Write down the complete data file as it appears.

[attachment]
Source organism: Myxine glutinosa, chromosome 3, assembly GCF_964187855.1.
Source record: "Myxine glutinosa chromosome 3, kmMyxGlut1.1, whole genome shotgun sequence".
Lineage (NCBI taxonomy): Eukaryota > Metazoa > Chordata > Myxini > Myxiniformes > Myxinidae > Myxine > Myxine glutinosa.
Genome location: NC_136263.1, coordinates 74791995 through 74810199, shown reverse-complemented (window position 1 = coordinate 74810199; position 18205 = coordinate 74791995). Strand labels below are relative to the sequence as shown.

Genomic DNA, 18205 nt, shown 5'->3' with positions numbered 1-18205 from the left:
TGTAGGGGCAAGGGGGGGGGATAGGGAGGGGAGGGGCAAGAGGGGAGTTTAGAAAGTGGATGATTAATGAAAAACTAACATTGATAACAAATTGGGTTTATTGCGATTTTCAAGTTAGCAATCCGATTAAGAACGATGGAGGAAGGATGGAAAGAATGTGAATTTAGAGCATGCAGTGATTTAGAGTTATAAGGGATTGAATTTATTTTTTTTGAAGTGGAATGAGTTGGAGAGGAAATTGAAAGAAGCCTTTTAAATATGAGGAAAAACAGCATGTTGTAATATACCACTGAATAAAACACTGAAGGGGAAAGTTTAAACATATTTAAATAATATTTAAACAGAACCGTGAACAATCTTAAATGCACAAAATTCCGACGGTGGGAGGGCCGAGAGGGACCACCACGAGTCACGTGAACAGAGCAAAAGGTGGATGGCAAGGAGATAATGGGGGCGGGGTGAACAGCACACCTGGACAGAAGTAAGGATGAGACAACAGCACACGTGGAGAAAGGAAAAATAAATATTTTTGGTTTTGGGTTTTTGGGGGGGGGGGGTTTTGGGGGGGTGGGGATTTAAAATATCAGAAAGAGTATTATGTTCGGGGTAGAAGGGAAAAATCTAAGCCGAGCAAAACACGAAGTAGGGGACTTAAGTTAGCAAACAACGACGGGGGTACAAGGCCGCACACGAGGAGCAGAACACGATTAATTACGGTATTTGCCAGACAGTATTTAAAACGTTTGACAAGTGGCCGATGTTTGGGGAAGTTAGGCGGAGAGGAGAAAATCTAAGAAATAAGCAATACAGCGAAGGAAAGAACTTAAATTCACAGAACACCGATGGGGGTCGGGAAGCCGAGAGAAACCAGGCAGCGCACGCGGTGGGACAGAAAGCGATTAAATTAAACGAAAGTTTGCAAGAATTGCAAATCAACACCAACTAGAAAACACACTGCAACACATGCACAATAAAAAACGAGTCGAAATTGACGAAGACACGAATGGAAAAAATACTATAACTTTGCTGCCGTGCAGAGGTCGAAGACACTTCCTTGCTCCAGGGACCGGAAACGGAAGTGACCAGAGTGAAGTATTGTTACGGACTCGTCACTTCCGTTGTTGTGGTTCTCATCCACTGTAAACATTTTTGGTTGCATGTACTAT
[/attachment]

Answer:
Source organism: Myxine glutinosa, chromosome 3, assembly GCF_964187855.1.
Source record: "Myxine glutinosa chromosome 3, kmMyxGlut1.1, whole genome shotgun sequence".
Lineage (NCBI taxonomy): Eukaryota > Metazoa > Chordata > Myxini > Myxiniformes > Myxinidae > Myxine > Myxine glutinosa.
Genome location: NC_136263.1, coordinates 74791995 through 74810199, shown reverse-complemented (window position 1 = coordinate 74810199; position 18205 = coordinate 74791995). Strand labels below are relative to the sequence as shown.

Genomic DNA, 18205 nt, shown 5'->3' with positions numbered 1-18205 from the left:
TGTAGGGGCAAGGGGGGGGGATAGGGAGGGGAGGGGCAAGAGGGGAGTTTAGAAAGTGGATGATTAATGAAAAACTAACATTGATAACAAATTGGGTTTATTGCGATTTTCAAGTTAGCAATCCGATTAAGAACGATGGAGGAAGGATGGAAAGAATGTGAATTTAGAGCATGCAGTGATTTAGAGTTATAAGGGATTGAATTTATTTTTTTTGAAGTGGAATGAGTTGGAGAGGAAATTGAAAGAAGCCTTTTAAATATGAGGAAAAACAGCATGTTGTAATATACCACTGAATAAAACACTGAAGGGGAAAGTTTAAACATATTTAAATAATATTTAAACAGAACCGTGAACAATCTTAAATGCACAAAATTCCGACGGTGGGAGGGCCGAGAGGGACCACCACGAGTCACGTGAACAGAGCAAAAGGTGGATGGCAAGGAGATAATGGGGGCGGGGTGAACAGCACACCTGGACAGAAGTAAGGATGAGACAACAGCACACGTGGAGAAAGGAAAAATAAATATTTTTGGTTTTGGGTTTTTGGGGGGGGGGGGTTTTGGGGGGGTGGGGATTTAAAATATCAGAAAGAGTATTATGTTCGGGGTAGAAGGGAAAAATCTAAGCCGAGCAAAACACGAAGTAGGGGACTTAAGTTAGCAAACAACGACGGGGGTACAAGGCCGCACACGAGGAGCAGAACACGATTAATTACGGTATTTGCCAGACAGTATTTAAAACGTTTGACAAGTGGCCGATGTTTGGGGAAGTTAGGCGGAGAGGAGAAAATCTAAGAAATAAGCAATACAGCGAAGGAAAGAACTTAAATTCACAGAACACCGATGGGGGTCGGGAAGCCGAGAGAAACCAGGCAGCGCACGCGGTGGGACAGAAAGCGATTAAATTAAACGAAAGTTTGCAAGAATTGCAAATCAACACCAACTAGAAAACACACTGCAACACATGCACAATAAAAAACGAGTCGAAATTGACGAAGACACGAATGGAAAAAATACTATAACTTTGCTGCCGTGCAGAGGTCGAAGACACTTCCTTGCTCCAGGGACCGGAAACGGAAGTGACCAGAGTGAAGTATTGTTACGGACTCGTCACTTCCGTTGTTGTGGTTCTCATCCACTGTAAACATTTTTGGTTGCATGTACTAT